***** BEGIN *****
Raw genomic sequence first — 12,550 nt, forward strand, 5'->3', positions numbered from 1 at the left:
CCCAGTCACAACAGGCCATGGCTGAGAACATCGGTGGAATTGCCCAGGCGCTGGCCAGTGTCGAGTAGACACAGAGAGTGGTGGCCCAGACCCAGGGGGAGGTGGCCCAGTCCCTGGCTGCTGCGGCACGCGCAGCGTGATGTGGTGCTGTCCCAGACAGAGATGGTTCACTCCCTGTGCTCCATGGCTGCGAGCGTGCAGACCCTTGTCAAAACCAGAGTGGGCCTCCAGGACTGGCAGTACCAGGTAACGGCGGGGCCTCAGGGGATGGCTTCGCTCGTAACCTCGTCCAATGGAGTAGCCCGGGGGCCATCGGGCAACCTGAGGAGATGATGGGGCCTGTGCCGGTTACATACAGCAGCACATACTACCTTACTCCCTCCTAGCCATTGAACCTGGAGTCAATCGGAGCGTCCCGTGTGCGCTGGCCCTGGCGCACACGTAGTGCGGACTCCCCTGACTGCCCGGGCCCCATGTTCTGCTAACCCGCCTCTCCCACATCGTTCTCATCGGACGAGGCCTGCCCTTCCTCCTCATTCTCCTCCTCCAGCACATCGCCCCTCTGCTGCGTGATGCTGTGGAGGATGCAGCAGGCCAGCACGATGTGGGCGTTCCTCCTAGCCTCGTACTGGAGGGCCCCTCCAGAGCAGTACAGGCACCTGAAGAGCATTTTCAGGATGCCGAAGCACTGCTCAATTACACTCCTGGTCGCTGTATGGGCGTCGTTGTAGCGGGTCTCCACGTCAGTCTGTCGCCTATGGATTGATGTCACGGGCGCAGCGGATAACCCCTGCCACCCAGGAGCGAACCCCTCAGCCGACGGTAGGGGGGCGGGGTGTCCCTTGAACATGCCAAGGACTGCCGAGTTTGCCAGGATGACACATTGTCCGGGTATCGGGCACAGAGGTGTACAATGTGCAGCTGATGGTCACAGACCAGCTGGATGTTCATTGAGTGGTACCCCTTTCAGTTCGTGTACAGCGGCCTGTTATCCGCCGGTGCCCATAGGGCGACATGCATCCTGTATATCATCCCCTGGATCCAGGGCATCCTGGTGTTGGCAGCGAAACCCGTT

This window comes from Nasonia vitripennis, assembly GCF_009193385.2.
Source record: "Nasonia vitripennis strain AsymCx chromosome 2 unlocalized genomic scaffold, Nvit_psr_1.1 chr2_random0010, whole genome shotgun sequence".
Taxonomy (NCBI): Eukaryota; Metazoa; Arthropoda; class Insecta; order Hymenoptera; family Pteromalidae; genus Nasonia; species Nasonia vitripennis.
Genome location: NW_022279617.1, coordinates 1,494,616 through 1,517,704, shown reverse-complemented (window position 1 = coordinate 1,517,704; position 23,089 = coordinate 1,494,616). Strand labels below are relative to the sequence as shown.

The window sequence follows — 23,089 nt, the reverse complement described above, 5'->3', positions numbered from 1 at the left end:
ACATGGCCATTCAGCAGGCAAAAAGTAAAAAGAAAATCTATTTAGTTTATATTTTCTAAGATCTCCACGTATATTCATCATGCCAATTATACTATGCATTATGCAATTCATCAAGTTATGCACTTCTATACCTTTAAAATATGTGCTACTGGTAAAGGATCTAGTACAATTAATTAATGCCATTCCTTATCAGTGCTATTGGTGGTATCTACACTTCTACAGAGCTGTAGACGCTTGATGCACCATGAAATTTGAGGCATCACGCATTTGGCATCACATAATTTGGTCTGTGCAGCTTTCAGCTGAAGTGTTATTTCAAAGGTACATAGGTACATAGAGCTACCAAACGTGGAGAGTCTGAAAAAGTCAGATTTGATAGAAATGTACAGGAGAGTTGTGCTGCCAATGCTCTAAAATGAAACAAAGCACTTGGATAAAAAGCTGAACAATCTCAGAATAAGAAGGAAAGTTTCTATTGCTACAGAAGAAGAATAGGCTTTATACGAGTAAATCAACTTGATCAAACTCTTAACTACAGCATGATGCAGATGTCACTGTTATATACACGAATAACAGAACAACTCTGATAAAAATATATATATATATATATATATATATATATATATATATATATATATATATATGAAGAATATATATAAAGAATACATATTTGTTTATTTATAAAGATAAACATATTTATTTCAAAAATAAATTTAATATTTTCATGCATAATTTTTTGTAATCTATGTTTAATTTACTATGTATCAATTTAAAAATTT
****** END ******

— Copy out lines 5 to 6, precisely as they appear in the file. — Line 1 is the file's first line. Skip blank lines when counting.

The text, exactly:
Taxonomy (NCBI): Eukaryota; Metazoa; Arthropoda; class Insecta; order Hymenoptera; family Pteromalidae; genus Nasonia; species Nasonia vitripennis.
Genome location: NW_022279617.1, coordinates 1,494,616 through 1,517,704, shown reverse-complemented (window position 1 = coordinate 1,517,704; position 23,089 = coordinate 1,494,616). Strand labels below are relative to the sequence as shown.